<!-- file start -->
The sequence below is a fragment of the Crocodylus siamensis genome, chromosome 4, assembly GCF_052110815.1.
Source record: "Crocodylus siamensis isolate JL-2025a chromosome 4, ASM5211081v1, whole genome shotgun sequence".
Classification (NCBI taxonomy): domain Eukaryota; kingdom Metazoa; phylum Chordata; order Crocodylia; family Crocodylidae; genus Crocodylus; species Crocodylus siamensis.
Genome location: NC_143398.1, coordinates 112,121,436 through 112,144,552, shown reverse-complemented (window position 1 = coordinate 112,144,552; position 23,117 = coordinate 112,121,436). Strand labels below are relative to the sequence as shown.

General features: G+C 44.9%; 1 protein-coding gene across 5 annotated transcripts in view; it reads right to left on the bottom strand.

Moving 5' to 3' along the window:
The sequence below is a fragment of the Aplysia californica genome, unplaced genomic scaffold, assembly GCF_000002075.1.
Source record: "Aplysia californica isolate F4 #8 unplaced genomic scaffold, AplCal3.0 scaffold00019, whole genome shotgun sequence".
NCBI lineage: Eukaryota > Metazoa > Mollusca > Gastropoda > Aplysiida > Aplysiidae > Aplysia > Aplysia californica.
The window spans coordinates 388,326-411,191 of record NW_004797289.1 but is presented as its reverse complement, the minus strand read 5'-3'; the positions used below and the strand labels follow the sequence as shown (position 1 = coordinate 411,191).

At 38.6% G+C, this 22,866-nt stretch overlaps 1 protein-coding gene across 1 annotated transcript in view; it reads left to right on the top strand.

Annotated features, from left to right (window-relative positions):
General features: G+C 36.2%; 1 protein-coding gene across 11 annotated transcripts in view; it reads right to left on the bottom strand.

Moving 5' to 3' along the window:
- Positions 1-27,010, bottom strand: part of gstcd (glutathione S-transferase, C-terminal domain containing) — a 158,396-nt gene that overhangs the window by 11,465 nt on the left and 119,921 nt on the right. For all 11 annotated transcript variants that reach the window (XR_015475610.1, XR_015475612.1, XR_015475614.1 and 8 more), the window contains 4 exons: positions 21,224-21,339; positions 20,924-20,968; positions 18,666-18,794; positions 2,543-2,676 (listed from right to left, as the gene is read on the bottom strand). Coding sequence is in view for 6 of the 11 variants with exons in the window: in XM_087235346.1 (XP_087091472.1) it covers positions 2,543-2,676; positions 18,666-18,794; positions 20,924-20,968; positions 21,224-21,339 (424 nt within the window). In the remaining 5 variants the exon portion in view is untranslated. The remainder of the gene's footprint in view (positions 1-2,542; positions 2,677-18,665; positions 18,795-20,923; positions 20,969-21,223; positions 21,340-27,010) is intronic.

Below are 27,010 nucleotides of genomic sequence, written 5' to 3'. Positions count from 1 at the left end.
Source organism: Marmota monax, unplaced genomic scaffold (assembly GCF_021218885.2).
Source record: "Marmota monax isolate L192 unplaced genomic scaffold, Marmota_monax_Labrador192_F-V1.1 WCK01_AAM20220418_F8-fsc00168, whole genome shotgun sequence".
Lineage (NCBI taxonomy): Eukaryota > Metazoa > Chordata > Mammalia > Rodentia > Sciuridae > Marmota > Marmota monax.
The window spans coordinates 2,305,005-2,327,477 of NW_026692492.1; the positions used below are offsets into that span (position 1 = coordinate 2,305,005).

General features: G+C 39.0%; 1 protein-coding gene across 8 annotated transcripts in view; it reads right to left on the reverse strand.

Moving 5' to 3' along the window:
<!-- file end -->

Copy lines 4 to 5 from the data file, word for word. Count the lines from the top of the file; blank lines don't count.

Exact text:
Genome location: NC_143398.1, coordinates 112,121,436 through 112,144,552, shown reverse-complemented (window position 1 = coordinate 112,144,552; position 23,117 = coordinate 112,121,436). Strand labels below are relative to the sequence as shown.

General features: G+C 44.9%; 1 protein-coding gene across 5 annotated transcripts in view; it reads right to left on the bottom strand.